Ironically, after their years in Hollywood, they found the funding for their project back home in St. Louis. A high school friend of Smith’s, Robert Clark, was interested in financing a low-budget film. In conjunction with producer Scott Baker, another of Smith’s high school alums, Clark agreed to back the script. Smith was tapped as director, and Weed acted as first assistant director on set—but his real contribution came in post-production.

“Wyatt took the torch and ran in post. He never stopped amazing me,” Smith gushes. Weed describes the relationship thusly: “Ted rarely stopped me from going off on a tangent. He gave me enough creative freedom to make it fun for me. That went a long way.”
Though the shoot itself was trying—they were meticulously lighting and dressing each scene, and constantly moving the camera to pull as much production value from their limited video format (“Treat it with respect. Treat it like it will be seen on a 40-foot screen,” Weed advised)—the postproduction process was even more brutal because, as Smith puts it, “We were broke after we were in the can.”
After setting up an editing suite in Smith’s cave of an apartment, Weed would load the footage in the computer and sync the takes all night. In the morning, Smith would review the night’s work and pick his favorites. After an initial edit, the duo had to return to their roots, learning effects—this time digital—and improvising when promised work from outside contractors fell through.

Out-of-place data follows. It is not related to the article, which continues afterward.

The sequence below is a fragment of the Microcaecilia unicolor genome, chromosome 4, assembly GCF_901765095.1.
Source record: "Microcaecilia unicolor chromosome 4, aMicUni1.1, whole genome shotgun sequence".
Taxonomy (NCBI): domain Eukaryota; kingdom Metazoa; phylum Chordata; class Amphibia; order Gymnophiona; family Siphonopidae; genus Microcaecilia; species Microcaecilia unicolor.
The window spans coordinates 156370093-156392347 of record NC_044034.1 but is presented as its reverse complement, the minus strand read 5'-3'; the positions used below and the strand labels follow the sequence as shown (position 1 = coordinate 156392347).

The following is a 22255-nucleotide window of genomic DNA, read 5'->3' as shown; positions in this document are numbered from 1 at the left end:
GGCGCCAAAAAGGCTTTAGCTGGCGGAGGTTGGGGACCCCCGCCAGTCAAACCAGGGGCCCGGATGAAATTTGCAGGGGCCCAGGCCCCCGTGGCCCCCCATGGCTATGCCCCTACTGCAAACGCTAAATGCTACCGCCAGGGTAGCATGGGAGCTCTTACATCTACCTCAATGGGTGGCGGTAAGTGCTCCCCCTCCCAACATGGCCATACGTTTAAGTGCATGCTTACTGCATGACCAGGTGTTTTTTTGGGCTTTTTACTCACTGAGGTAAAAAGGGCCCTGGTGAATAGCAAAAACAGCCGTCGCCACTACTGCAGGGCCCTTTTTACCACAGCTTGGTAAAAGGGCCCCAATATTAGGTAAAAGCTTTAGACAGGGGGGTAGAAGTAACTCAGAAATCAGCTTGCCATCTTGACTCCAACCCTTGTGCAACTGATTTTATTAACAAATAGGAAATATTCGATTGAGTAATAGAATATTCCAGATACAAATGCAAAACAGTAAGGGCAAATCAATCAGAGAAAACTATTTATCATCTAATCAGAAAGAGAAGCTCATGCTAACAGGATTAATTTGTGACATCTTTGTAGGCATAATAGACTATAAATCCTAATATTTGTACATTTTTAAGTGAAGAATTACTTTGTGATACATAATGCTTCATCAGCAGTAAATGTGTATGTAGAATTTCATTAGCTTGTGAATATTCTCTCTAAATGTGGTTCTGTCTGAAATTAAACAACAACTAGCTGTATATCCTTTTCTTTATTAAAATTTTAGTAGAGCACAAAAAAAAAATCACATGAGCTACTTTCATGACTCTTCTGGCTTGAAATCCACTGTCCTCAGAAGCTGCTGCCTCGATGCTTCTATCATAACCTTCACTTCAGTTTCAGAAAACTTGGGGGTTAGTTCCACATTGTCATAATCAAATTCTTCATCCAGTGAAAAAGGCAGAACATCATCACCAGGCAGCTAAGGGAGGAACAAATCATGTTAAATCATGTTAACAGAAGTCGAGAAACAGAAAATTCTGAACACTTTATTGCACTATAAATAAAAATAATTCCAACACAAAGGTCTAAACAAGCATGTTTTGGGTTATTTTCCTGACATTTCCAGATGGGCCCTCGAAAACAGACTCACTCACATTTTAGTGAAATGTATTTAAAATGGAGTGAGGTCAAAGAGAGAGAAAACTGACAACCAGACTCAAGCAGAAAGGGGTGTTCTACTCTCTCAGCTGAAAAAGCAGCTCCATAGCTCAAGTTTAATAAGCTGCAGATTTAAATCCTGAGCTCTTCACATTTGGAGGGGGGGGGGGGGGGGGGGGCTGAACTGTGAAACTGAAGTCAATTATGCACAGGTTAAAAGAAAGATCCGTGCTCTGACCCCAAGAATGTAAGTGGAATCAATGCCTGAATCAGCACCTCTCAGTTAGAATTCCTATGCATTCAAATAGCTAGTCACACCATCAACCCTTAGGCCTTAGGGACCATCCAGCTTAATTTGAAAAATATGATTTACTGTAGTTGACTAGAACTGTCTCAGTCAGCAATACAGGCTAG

After all the trials and tribulations, the duo is ready to create a buzz on the festival circuit. While they have had interest from distributors, they aren’t ready to sell just yet; Smith sees this as the next phase of their great adventure, a chance to interact with audiences and other filmmakers, and enjoy the ride.

While the future is always uncertain—both men have returned to making a living on larger projects—they definitely see themselves continuing to work together, and with the people that helped them make Guardian of the Realm. Weed sees it as “a tag team situation.” Smith continues, ”Wyatt did an amazing job, and I want to build for his next show.” The friendship and collaboration will continue, in large part due to Smith’s filmmaking axiom: “If you’re not having fun, it’s not worth doing.”

Bobby Kirk is the Film Editor for Playback St. Louis.

Be the first to comment

Leave a Reply